Do you enjoy getting out and seeing new places? Do you like connecting with people, have an eye for detail or the ability to walk for more than an hour? If any of these might be true, consider becoming a volunteer for the Monadnock Conservancy.
The Conservancy was founded by a group of volunteers, and we continue to depend on the generosity of people like you who are willing to lend a hand by caring for our conserved lands, organizing special events and providing office support. Whether you can give a few hours, a few days or a few months each year, here are some ways to help the Conservancy fulfill its mission.
If you’re interested in volunteering for any of the field work opportunities listed below, please email Rebecca DiGirolomo, stewardship manager, or call her at 603-357-0600, ext. 104.
Walk the boundaries, roads and trails on properties for which the Conservancy holds an easement or on properties owned by the Conservancy; collect information on these properties by observing the conditions of the land, location of buildings and previous or potential changes; and then report on your observations. For more information, please read the Monitoring Handbook posted in resources at right.
Adopt one of seven trails that the Conservancy maintains and check on it once every three months, cleaning up debris and reporting on any possible violations. Potentially help with maintenance projects as needed.
Outreach & office support
If you’re interested in volunteering for any of the outreach opportunities listed below, please email Jennifer Zaso, development director, or call her at 603-357-0600, ext. 113.
Photograph events, including our annual celebration in late August; capture images on properties we own or protected through a conservation easement; other projects as needed.
Contribute to our newsletters — both print and online. Pitch an idea to us or take on an assignment.
Help fold letters, stuff envelopes and hand-address or stick labels on envelopes. We need a group of volunteers about six times a year — join us every time or as little as an hour or two, we always appreciate the extra hands.
Annual Celebration committee
Our Annual Celebration takes place in mid-September. It’s our biggest event of the year and involves a great deal of coordination. There are many tasks, from planning to helping set up the event.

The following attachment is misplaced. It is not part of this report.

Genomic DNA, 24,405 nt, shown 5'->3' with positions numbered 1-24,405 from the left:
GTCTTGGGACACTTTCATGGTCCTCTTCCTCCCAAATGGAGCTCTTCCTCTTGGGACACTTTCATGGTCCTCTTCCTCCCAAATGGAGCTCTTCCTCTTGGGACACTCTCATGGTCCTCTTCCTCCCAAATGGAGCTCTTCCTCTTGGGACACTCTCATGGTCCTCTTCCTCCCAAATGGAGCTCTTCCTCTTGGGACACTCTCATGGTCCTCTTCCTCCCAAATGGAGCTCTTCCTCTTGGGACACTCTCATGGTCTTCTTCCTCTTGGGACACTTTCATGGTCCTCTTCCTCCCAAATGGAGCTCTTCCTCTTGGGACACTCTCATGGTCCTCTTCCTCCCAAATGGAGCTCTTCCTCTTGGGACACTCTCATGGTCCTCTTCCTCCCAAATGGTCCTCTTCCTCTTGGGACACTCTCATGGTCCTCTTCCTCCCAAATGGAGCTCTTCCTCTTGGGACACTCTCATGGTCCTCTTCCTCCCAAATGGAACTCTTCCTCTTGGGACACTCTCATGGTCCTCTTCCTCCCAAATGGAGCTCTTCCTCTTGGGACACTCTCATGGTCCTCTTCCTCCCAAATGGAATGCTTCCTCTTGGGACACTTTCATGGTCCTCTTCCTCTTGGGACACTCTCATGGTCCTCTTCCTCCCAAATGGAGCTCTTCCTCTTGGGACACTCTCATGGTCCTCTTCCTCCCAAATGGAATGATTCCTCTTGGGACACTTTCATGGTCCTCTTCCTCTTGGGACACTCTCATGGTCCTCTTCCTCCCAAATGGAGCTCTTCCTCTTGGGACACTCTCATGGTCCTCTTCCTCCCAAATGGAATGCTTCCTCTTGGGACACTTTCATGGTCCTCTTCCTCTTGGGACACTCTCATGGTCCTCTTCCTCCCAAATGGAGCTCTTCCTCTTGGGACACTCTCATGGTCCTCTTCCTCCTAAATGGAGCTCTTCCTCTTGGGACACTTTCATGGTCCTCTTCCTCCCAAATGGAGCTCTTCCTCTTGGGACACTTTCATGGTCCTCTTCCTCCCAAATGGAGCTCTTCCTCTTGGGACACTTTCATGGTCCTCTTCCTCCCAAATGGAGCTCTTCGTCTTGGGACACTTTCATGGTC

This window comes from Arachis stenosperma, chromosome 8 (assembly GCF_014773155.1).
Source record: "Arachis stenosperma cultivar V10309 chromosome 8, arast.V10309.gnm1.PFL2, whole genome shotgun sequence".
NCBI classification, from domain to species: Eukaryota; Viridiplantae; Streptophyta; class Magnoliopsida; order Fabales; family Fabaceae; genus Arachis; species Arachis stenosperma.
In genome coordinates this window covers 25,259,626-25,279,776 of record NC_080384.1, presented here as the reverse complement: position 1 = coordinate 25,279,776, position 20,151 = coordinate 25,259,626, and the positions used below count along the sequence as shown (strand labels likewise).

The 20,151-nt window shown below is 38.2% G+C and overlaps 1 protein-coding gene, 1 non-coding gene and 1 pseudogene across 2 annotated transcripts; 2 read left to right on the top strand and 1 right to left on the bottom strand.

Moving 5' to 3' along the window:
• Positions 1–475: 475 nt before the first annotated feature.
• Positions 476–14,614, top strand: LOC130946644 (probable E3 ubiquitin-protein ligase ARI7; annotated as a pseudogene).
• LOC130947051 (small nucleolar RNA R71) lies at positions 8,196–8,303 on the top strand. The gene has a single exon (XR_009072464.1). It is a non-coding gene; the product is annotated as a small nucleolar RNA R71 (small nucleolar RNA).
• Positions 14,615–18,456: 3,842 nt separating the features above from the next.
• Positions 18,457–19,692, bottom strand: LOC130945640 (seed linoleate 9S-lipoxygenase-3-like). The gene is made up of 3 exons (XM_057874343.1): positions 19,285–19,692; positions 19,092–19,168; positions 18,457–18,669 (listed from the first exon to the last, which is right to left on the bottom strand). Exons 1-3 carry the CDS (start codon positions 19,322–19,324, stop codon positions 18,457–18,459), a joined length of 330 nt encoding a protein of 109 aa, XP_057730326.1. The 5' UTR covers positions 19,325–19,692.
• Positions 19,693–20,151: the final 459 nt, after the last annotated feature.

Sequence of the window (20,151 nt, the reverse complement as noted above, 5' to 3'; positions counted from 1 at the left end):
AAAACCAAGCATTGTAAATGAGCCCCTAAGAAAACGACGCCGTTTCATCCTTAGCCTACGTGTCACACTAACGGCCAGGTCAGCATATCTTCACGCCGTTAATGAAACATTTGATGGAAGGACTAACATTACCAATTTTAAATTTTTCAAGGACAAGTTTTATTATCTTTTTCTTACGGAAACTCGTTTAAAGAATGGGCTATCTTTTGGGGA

Help set up tables, greet arriving guests, serve food, clean up ... you name it, we need help with it!
Meet Norman Spicher, volunteer land steward
Norman Spicher was born and raised in Keene, N.H., and discovered land conservation in the early 1990s while helping to plan an event for the Friends of Agamenticus group, based in York, Maine. He was introduced to the Monadnock Conservancy by his uncle, James Trask, in 2008. Shortly before James’s passing, he sold an easement on a 54-acre lot in Chesterfield and requested that Norman act as his stand-in for its first monitoring visit. Since that first walk with Emily Hague, the Conservancy’s stewardship director, Norman has adopted three other easements: the Viles easement in Harrisville, the Widow Gage Town Forest in Fitzwilliam and the Watershed Town Forest in Walpole, totaling more than 275 acres.
As the food service director at Prospect Place in Keene, Norman enjoys being able to get outside from time to time. The monitoring of easements keeps him in touch with his youth, when exploring undeveloped cornfields and the forested slopes of Robin Hood Park were a popular pastime. Fortunately, many of these wild places he remembers as a kid have remained so to this day and he still checks them out from time to time. An outdoorsman with many interests, Norman is comfortable most anywhere, whether it be gardening at home in Keene, hiking or snowshoeing through the woods or kayaking the many ponds in the area.